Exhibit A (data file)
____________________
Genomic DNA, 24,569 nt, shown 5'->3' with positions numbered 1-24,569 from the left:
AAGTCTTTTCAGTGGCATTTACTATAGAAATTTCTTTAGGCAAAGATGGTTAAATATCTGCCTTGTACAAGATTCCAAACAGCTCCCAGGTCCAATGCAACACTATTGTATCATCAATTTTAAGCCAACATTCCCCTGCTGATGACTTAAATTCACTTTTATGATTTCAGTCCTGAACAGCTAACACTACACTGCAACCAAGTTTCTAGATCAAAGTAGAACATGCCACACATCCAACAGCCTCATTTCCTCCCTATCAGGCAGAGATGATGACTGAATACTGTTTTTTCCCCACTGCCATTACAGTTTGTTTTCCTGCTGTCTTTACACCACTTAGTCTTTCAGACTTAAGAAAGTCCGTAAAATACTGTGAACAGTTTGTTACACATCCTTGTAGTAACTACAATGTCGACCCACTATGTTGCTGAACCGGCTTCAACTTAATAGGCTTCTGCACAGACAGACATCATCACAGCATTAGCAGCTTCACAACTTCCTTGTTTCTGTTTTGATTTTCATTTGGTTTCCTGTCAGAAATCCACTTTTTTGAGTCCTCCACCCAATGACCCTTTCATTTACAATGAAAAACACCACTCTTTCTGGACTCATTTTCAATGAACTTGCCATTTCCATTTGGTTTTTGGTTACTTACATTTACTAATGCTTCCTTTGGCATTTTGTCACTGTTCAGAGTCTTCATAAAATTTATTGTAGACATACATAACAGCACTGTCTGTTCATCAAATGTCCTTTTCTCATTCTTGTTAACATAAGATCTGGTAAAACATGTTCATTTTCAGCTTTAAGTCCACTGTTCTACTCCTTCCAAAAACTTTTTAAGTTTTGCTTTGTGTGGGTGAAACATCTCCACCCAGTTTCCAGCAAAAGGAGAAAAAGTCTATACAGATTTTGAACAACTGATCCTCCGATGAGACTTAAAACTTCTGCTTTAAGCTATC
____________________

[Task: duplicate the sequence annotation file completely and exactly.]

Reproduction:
Genomic DNA, 24,569 nt, shown 5'->3' with positions numbered 1-24,569 from the left:
AAGTCTTTTCAGTGGCATTTACTATAGAAATTTCTTTAGGCAAAGATGGTTAAATATCTGCCTTGTACAAGATTCCAAACAGCTCCCAGGTCCAATGCAACACTATTGTATCATCAATTTTAAGCCAACATTCCCCTGCTGATGACTTAAATTCACTTTTATGATTTCAGTCCTGAACAGCTAACACTACACTGCAACCAAGTTTCTAGATCAAAGTAGAACATGCCACACATCCAACAGCCTCATTTCCTCCCTATCAGGCAGAGATGATGACTGAATACTGTTTTTTCCCCACTGCCATTACAGTTTGTTTTCCTGCTGTCTTTACACCACTTAGTCTTTCAGACTTAAGAAAGTCCGTAAAATACTGTGAACAGTTTGTTACACATCCTTGTAGTAACTACAATGTCGACCCACTATGTTGCTGAACCGGCTTCAACTTAATAGGCTTCTGCACAGACAGACATCATCACAGCATTAGCAGCTTCACAACTTCCTTGTTTCTGTTTTGATTTTCATTTGGTTTCCTGTCAGAAATCCACTTTTTTGAGTCCTCCACCCAATGACCCTTTCATTTACAATGAAAAACACCACTCTTTCTGGACTCATTTTCAATGAACTTGCCATTTCCATTTGGTTTTTGGTTACTTACATTTACTAATGCTTCCTTTGGCATTTTGTCACTGTTCAGAGTCTTCATAAAATTTATTGTAGACATACATAACAGCACTGTCTGTTCATCAAATGTCCTTTTCTCATTCTTGTTAACATAAGATCTGGTAAAACATGTTCATTTTCAGCTTTAAGTCCACTGTTCTACTCCTTCCAAAAACTTTTTAAGTTTTGCTTTGTGTGGGTGAAACATCTCCACCCAGTTTCCAGCAAAAGGAGAAAAAGTCTATACAGATTTTGAACAACTGATCCTCCGATGAGACTTAAAACTTCTGCTTTAAGCTATC